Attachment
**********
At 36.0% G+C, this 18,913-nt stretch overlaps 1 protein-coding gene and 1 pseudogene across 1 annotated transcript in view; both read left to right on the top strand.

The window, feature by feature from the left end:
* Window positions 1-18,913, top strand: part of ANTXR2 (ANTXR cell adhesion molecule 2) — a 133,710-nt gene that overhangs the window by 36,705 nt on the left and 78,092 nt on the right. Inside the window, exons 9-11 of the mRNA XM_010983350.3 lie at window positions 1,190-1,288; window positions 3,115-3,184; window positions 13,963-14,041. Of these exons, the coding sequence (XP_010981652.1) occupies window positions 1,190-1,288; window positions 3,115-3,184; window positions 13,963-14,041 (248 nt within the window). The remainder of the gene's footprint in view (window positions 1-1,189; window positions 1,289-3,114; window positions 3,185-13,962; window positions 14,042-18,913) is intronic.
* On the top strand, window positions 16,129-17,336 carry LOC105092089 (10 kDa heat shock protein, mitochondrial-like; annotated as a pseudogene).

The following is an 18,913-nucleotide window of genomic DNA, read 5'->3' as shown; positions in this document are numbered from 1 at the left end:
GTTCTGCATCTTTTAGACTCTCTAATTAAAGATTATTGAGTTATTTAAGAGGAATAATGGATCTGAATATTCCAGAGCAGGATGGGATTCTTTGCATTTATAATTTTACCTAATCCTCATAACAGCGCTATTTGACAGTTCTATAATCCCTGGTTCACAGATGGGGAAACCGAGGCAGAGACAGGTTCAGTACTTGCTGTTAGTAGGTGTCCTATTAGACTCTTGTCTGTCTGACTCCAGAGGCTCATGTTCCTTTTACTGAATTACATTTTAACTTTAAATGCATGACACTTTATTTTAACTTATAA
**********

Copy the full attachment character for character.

At 36.0% G+C, this 18,913-nt stretch overlaps 1 protein-coding gene and 1 pseudogene across 1 annotated transcript in view; both read left to right on the top strand.

The window, feature by feature from the left end:
* Window positions 1-18,913, top strand: part of ANTXR2 (ANTXR cell adhesion molecule 2) — a 133,710-nt gene that overhangs the window by 36,705 nt on the left and 78,092 nt on the right. Inside the window, exons 9-11 of the mRNA XM_010983350.3 lie at window positions 1,190-1,288; window positions 3,115-3,184; window positions 13,963-14,041. Of these exons, the coding sequence (XP_010981652.1) occupies window positions 1,190-1,288; window positions 3,115-3,184; window positions 13,963-14,041 (248 nt within the window). The remainder of the gene's footprint in view (window positions 1-1,189; window positions 1,289-3,114; window positions 3,185-13,962; window positions 14,042-18,913) is intronic.
* On the top strand, window positions 16,129-17,336 carry LOC105092089 (10 kDa heat shock protein, mitochondrial-like; annotated as a pseudogene).

The following is an 18,913-nucleotide window of genomic DNA, read 5'->3' as shown; positions in this document are numbered from 1 at the left end:
GTTCTGCATCTTTTAGACTCTCTAATTAAAGATTATTGAGTTATTTAAGAGGAATAATGGATCTGAATATTCCAGAGCAGGATGGGATTCTTTGCATTTATAATTTTACCTAATCCTCATAACAGCGCTATTTGACAGTTCTATAATCCCTGGTTCACAGATGGGGAAACCGAGGCAGAGACAGGTTCAGTACTTGCTGTTAGTAGGTGTCCTATTAGACTCTTGTCTGTCTGACTCCAGAGGCTCATGTTCCTTTTACTGAATTACATTTTAACTTTAAATGCATGACACTTTATTTTAACTTATAA